Q&A: Heather Repenning Enters a Pivotal School Board Runoff in Los Angeles With Vows to Address the Need ‘to Write a New Chapter of Change’ at LAUSD
- ‘I want to be a fighter, especially for the kids that are the underdog in the system,’ said @heather4lausd as she officially enters the #LAUSDBD5 runoff race
- Vowing to write a new chapter of change at #LAUSD, @heather4lausd enters the @LASchools board runoff race. She will face @Jackie4LAUSD on May 14
- .@heather4lausd is optimistic she can win the #LAUSDBD5 board seat @LASchools as she enters the runoff race facing @Jackie4LAUSD. If she wins, she would become the only board member with a child in the district
After what she called a challenging campaign, Heather Repenning — an L.A. Unified parent and former mayoral aide — is “optimistic” she will defeat frontrunner Jackie Goldberg in the May runoff for the District 5 school board seat.
“I want to be a fighter, especially for the kids that are the underdog in the system. Along with my own daughter, they’re the ones I’m running for.”
The Los Angeles County Clerk on Friday certified the results of the primary election, which put Repenning in second place out of 10 candidates. She squeaked into the runoff by 31 votes, over Huntington Park Councilwoman Graciela Ortíz. Repenning had 13 percent of the votes, while Goldberg, a former District 5 board member and a longtime politician, captured 48 percent.
“My opponent had a big advantage in the primary. I think the strike really gave her an advantage,” Repenning said about Goldberg, who was a prominent face of the teachers union during January’s strike. “Nonetheless, she didn’t get the 50 percent, so here we are.”
While Ortíz could have called for a recount, Repenning has been effectively campaigning against Goldberg since March 15 when Repenning declared she would make the runoff. But on Wednesday, Ortíz told LA School Report that she will not request a recount.
The winner of the May 14 runoff will become the seventh member of the board, where power currently swings between board members elected with the support of education reformers and charter school backers and those elected with teachers union money and muscle.
Repenning, 44, vows to be a “coalition builder” on the board, where she says there’s an “ongoing battle” for control. She reiterated to LA School Report on Friday that she won’t take contributions from charter school operators.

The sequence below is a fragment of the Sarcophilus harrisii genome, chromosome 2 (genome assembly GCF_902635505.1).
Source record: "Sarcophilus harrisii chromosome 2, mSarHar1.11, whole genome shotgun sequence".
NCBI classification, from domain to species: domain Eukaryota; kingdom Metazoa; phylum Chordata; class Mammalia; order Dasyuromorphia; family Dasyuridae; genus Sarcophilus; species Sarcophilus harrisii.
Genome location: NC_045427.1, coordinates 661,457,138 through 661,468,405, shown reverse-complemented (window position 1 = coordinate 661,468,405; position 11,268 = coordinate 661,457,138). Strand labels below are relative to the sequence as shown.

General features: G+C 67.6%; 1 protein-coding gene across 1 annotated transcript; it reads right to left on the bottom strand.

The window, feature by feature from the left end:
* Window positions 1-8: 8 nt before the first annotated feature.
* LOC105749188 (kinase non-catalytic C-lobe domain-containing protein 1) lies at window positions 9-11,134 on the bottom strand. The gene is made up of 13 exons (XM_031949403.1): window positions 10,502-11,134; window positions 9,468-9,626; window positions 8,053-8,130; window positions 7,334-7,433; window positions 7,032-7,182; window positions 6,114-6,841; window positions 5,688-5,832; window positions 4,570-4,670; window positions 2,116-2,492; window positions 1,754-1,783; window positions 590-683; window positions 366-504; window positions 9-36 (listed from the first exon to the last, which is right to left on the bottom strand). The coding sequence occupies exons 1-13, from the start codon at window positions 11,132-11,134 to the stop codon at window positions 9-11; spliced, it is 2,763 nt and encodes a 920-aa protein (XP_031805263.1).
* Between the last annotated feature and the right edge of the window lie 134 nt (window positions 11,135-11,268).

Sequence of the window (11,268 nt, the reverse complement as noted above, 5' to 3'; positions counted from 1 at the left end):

“I will continue building my coalition. And I’m just going to continue moving forward with my message of the importance of having someone who reflects [parents’] needs, bringing a perspective of what are the changes that are going to most help our students right now.”
In an hour-long interview earlier this month in a coffee shop in Silver Lake near her home and in follow-up conversations and emails, Repenning outlined her qualifications for the job and her priorities for the district.
If Repenning wins, she would be the only board member with a child in the school district.
Her daughter is in second grade at Ivanhoe Elementary, their neighborhood school in Silver Lake, in the northern section of District 5. The district, known as BD5, includes wealthier and whiter communities north of downtown as well as predominantly poor and Latino areas of southeast L.A.
Repenning, who is divorced, has lived in the neighborhood since she moved to Southern California in 2001 for graduate school.
She was born in Kentucky and moved to Florida at age 10. She learned the importance of public education through her mother, who taught second grade in a Cincinnati school — across the state line from Kentucky — where the majority of students were African-American. “She was always very focused on my education,” Repenning said of her mother, a single mom.
Repenning attended public schools, including a magnet school in Florida for middle and high school. “I was very lucky I had a world-class education.” In her magnet school, “We all went to college, there was no question about it, and that’s what I want for my daughter and for all LAUSD students.” She graduated from Swarthmore College with a degree in literature and has a master’s degree in comparative literature from the University of California, Irvine. Before beginning her career in the public sector, she taught at L.A. City College and at a bilingual school in Honduras. She speaks Spanish and French.
Repenning has spent nearly two decades with the City of Los Angeles, working closely with Mayor Eric Garcetti in various roles including as political director on his 2013 campaign, director of external affairs and vice president of the Board of Public Works, which she resigned from when she announced her candidacy last year. She also worked with L.A. Unified helping organize parents and other stakeholders around the building of new schools, including those at the Robert F. Kennedy Community Schools site.